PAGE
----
Sam Wood (left) and Willy Cowper. -Aaldert Verplanke Brewing your own beer is a challenge for most people and more known for the disasters than the good ”batch”. This story is about Kiwi ingenuity, passion, perseverance, believing in the product and a “sustainability” philosophy. Ian Williams is a brew master and has travelled the world practicing his trade. Encouraged by his uncle to come up with a “fail proof” brewing kit for home brewers, Ian spent about 2 years developing the process and ingredients to produce high quality beer at home. When he finished his first prototype, it was time to consider manufacturing a saleable product. He took the design to Sam Wood at ATI engineering in Hastings to manufacture the brewing appliance. Sam was keen and thought, “great – all the design and development work is done; now we just have to make it.” However, to get to a sellable product it took another year and a half. Producing an appliance that involves heating, cooling and pressure, has lots of challenges. Keeping the cost down was one of them, and still is. The WilliamsWarn BrewMaster was finally created, capable of producing consistently good beer with ingredients supplied by WilliamsWarn. This would not have happened if it were not for NZ and overseas investors who believed in the product – Sam had also become a shareholder. However, the small number of appliances produced meant that costs were prohibitive, so the decision was made to design a lower cost product that could be manufactured offshore using mass manufacturing techniques not available here in NZ. A complete rethink and redesign by Sam resulted in the introduction of the BrewKeg™ that is now produced in four different brew batch sizes, from a small 10L homebrew kit up to 150L for the microbreweries. It […]
New centres enable deep collaboration with global and regional customers on sugar reduction and taste innovations Global food and beverage manufacturers can now easily create and collaborate on exploring sugar reduction solutions with SweeGen in its newly launched Food and Beverage Application Centres located in four global regions — North America, Europe, Asia-Pacific and Latin America. The centres will create synergy and local interaction with new and existing customers thereby accelerating new product development reflecting local consumer preferences in taste, flavors and ingredients. “This expansion on application and technical support into local markets is our continuing commitment to provide a unique sugar reduced solution that rapidly reduces product development time for our customers, and delivers a winning product for the region, said Shari Mahon, S.V.P., application technology. “Each facility will feature a full spectrum of development capabilities supporting beverage, dairy, confectionery, snack and bakery foods.” The flagship California centre opened first this year. Mexico and Europe to follow, and Asia-Pacific slated to open by the end of 2020. The opening of the European centre will coincide with an anticipated EFSA approval of the company’s Rebaudioside M stevia sweetener in Europe. Additionally, and planned to open later this year in Europe, the company will produce more than 3,000 metric tons of stevia sweeteners per year at its new manufacturing site. The personalised customer service at the centres is just one of SweeGen’s competitive advantages. SweeGen also provides manufacturers access to reliable high purity world-scale supply of best tasting zero-calorie stevia sweeteners. “The investment we’ve made in our new application centres is an investment we’ve made in our customer relationships and their businesses,” said Luca Giannone, vice president of sales and marketing. “We see stevia as the preferred global ingredient for sugar reduction and that’s possible because SweeGen scales the production of Reb […]
DairyNZ and Beef + Lamb New Zealand welcomes the launch of a shared sector-wide vision to be world leaders in the sustainable production of high-quality food and fibre. “We are supportive of the Primary Sector Council’s broad vision of having a coordinated approach across sectors and Government that will help us develop our international brand and deliver more value for farmers,” Beef + Lamb New Zealand’s Chair Andrew Morrison said. “New Zealand farmers are constantly having to adapt to shifting consumer demands in order to compete internationally and achieve a premium in the global marketplace. Increasingly consumers are asking for assurances that the product is both sustainably and ethically produced. “We believe that our farmers are already world leaders when it comes to the production of high-quality, pasture-based products with a low environmental impact – but that doesn’t mean we can get complacent. We are always striving to improve” DairyNZ chair Jim van der Poel added. “Sustainable farming has a critical role to play in New Zealand’s future prosperity and wellbeing. If we all work together to embrace change, adapt and thrive, Kiwi farmers have a bright future ahead. The Primary Sector Council’s vision – Fit for a Better World – aligns with work that is already underway from both DairyNZ and Beef + Lamb New Zealand in the form of both Dairy Tomorrow and Taste Pure Nature. Dairy Tomorrow is our dairy sector strategy to ensure dairy farming is sustainable and profitable into the future. It includes six key commitments: • We will protect and nurture the environment for future generations; • We will build the world’s most competitive and resilient dairy farming businesses; • We will produce the highest quality and most valued dairy nutrition; • We will be world leading in on-farm animal care; • We will […]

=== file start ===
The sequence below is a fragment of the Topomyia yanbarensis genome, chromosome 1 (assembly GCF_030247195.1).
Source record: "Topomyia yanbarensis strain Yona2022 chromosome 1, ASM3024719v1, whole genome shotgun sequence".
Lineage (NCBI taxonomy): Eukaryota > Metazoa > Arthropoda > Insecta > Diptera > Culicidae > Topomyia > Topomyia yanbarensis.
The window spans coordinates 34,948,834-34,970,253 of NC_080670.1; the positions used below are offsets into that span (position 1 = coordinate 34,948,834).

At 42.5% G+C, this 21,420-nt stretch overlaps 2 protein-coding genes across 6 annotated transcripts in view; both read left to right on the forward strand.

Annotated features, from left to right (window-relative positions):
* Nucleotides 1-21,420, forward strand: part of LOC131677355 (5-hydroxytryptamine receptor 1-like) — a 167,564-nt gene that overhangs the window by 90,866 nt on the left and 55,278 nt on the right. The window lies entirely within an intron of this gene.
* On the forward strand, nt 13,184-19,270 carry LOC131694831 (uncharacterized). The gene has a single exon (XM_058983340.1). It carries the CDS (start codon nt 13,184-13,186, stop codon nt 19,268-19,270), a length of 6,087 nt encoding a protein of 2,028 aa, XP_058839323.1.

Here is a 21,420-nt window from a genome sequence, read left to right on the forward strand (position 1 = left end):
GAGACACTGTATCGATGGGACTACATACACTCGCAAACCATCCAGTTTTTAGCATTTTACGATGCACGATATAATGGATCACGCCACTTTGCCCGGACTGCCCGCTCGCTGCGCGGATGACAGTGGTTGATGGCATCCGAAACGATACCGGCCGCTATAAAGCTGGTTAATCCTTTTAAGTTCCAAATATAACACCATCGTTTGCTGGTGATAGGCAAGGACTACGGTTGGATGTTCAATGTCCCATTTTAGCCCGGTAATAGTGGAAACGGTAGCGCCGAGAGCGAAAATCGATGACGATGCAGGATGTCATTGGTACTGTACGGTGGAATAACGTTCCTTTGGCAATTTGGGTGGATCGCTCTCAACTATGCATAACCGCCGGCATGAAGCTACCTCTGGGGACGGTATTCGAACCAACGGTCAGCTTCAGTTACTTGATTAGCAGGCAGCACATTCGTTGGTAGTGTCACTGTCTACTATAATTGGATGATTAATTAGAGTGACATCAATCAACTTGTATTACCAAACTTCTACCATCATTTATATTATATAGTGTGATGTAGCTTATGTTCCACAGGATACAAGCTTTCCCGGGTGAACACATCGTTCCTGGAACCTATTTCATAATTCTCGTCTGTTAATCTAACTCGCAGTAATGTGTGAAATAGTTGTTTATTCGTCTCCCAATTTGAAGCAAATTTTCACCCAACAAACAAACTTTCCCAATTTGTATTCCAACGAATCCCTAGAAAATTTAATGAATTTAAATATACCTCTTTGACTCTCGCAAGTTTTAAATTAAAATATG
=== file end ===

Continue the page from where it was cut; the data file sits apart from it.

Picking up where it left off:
A cadetship programme giving Marlborough and Hawkes Bay locals employment and providing a solution to skills shortages in the wine industry has won a national workplace diversity award. Constellation Brands New Zealand, which owns Drylands Winery and Riverlands winery in Marlborough, and Selaks winery in the Hawkes Bay, took out the Tomorrow’s Workforce category at the 2019 Diversity Awards NZ The company began its cadet programme in Marlborough in 2012 as a way of identifying and training local talent. It gives young people and those outside the industry a chance to explore working within the wine industry during a year of paid training. The programme was later extended to Hawkes Bay. About a fifth of the 60 people who have completed the training have been offered permanent employment with Constellation Brands New Zealand. Those who aren’t offered employment leave fully trained and qualified to work in most New Zealand vineyards and wineries. “This programme is an investment in the future of the company, the industry and New Zealand. This is critical in helping to fuel a growing industry with a labour shortage in Marlborough,” says Constellation brands New Zealand Vice President Human Resources Julie Bassett. Judging convener Neil Porteous says this is a well-designed programme with the greater good of the industry and regions at its heart, that has invested in developing capability creating pathways for both younger workers and those looking for a career change.